While National Geographic Kids isn't well-organized for teachers, it is a fantastic resource for students to explore their interests and follow their curiosity. The site would be a great way to introduce the diversity of life on Earth: Encourage students to learn about new animals, watch the science and geography series, and explore the interactive world map. The Homework Help section can provide additional information for light research papers or projects. Teachers can search, themselves, for resources that match topics they're working on in the classroom.
Teachers of younger students will find this easy-to-use educational tool a great way to increase engagement and add extension activities for science and social studies lessons. Note: Though the site content is free, there are abundant links to subscribe to the National Geographic Kids and National Geographic Little Kids magazines.Continue reading Show less
By building on National Geographic's reputation for breathtaking photography and in-depth reportage about the world's cultures and exotic wildlife, National Geographic Kids provides an overwhelming number of high-quality visual learning tools. Profiles of animals and countries include videos, photos, maps, and facts. Videos are brief (one to five minutes) and include excerpts from National Geographic's nature films and exploration shows. The reading level is appropriate for kids as young as second grade and might even provide some motivation for reading instruction in class.
In the extensive animal section, students can search for animals by type of animal and/or habitat. They can find animal species from the luna moth and desert tortoise to the caracal and wolverine. Each listing gives overview information, scientific name, habitat, range, endangered status, and plenty of other details. Articles add more text to the site's offerings, and students can travel the world with the interactive world map. Along with the more traditional educational material, National Geographic Kids also has a games section that allows students to explore topics such as code breaking, national parks, settling in Jamestown, recycling, Greek gods, and, of course, animals.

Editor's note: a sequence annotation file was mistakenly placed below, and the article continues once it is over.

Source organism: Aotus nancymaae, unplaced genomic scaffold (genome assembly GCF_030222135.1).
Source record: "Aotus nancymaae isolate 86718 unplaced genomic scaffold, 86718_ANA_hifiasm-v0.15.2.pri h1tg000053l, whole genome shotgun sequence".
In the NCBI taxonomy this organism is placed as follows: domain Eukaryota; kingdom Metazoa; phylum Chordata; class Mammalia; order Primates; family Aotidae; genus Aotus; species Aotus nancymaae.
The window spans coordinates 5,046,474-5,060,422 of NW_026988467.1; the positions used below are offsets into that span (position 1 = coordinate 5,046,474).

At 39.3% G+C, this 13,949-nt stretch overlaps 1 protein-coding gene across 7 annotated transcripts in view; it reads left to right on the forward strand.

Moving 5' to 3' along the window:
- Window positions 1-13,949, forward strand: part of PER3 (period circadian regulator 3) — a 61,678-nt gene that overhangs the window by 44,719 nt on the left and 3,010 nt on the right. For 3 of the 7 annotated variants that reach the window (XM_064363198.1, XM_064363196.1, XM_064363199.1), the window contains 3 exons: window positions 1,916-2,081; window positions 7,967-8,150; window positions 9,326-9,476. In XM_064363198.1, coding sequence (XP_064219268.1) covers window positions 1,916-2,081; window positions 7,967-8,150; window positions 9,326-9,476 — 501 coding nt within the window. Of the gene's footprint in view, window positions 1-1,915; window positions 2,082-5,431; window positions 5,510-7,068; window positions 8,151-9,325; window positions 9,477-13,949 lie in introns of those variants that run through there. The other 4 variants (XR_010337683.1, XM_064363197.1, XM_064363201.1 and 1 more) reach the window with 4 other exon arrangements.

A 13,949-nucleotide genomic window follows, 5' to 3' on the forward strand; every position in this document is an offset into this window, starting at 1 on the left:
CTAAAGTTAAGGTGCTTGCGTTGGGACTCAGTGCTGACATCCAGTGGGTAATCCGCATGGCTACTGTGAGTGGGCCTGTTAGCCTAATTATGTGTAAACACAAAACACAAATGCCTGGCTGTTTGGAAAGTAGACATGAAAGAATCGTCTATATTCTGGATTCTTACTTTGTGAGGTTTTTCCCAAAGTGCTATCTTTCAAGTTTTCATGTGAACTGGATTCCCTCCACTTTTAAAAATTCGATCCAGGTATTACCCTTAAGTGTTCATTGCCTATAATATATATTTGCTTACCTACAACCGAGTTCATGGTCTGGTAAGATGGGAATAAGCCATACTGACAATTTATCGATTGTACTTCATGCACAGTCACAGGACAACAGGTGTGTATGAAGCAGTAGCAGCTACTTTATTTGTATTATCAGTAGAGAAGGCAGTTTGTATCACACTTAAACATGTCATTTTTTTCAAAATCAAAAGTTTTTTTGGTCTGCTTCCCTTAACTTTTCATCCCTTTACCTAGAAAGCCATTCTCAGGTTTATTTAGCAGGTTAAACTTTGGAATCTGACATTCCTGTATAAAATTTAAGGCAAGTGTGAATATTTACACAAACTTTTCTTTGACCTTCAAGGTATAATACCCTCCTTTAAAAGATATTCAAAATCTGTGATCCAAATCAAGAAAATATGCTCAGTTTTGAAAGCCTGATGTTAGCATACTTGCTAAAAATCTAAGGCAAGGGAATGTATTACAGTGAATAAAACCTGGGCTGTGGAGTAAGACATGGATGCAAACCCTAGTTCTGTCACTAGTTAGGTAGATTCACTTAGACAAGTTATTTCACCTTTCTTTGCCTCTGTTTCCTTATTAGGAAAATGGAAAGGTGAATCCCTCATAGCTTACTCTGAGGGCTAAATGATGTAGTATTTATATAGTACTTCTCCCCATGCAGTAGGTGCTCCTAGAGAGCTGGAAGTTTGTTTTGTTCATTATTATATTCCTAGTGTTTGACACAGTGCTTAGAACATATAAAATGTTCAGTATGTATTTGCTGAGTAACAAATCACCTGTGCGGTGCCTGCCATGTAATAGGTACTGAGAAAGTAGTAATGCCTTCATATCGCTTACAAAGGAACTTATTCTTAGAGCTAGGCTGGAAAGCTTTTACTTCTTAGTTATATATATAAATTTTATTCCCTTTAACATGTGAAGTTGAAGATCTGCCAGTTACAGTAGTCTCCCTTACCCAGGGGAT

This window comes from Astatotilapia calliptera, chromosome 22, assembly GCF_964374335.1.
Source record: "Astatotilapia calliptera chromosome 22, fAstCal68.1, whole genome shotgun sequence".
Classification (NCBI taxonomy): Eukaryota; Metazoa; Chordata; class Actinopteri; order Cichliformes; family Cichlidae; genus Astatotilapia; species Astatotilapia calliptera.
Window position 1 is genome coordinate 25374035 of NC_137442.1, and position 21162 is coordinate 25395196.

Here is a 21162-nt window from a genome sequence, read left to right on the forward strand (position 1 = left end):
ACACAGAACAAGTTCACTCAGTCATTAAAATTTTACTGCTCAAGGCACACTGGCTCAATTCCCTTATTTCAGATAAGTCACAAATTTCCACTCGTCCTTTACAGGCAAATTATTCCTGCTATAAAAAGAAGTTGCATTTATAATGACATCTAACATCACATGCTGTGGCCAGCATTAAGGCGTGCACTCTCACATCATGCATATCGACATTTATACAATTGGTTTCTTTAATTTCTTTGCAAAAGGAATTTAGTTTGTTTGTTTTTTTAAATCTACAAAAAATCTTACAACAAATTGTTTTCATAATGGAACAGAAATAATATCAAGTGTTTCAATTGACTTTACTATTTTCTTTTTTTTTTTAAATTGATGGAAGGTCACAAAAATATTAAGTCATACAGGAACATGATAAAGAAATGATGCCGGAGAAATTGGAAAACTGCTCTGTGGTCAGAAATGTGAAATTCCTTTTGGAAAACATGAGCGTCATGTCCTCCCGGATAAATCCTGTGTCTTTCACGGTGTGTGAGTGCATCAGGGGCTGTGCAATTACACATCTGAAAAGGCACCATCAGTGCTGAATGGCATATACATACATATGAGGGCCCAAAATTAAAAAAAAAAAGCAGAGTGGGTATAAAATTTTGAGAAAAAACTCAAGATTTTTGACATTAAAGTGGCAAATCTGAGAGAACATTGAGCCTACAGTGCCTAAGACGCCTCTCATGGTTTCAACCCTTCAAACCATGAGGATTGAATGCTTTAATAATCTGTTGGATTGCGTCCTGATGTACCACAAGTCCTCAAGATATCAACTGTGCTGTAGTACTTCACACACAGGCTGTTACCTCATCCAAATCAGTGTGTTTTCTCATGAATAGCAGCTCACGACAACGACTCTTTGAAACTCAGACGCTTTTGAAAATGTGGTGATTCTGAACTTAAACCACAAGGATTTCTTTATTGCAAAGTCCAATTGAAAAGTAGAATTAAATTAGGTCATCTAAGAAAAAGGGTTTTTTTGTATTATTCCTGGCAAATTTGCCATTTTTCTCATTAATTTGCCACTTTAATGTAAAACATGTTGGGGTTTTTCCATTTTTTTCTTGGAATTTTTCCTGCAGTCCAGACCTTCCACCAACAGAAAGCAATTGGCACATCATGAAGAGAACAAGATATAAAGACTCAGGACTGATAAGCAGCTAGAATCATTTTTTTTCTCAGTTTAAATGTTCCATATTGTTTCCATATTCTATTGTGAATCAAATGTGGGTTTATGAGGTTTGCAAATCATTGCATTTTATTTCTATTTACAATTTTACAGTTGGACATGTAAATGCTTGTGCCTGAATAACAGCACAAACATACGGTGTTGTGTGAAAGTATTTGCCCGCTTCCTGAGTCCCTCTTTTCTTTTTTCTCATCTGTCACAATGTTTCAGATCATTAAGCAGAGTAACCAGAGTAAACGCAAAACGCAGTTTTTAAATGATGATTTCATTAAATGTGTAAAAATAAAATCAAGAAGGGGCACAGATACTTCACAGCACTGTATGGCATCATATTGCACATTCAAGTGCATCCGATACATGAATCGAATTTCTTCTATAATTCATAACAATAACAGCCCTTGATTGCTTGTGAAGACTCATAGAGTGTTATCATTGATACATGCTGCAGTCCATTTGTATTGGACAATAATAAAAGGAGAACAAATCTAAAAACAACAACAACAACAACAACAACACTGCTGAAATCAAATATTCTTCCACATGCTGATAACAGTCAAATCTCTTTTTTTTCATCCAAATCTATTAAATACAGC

National Geographic Kids is well-organized and easy to navigate, even for young students. They can just browse, narrow their browsing to certain areas, or do a keyword search for something specific. In-depth sections of the site include topics such as the 50 Birds, 50 States video series; How Things Work videos; Brain Games; and plenty of experiments. There are also countless animal videos, articles, and activities on history and culture. Allowing kids to search on their own, as well as using the site for targeted lessons or homework help, keeps students involved with guiding the direction of their own learning, which makes for lifelong learners.
The section on animals is where this site really shines, with a seemingly never-ending list of specific animals to study. Kids are bound to find a favorite creature among the hundred or so profiled. For social studies lessons, the site also profiles dozens of countries all over the globe. Each country profile is objective and informative, designed to captivate kids with images and video. National Geographic has created a one-stop shop for elementary and middle school kids interested in animals or peoples of the world.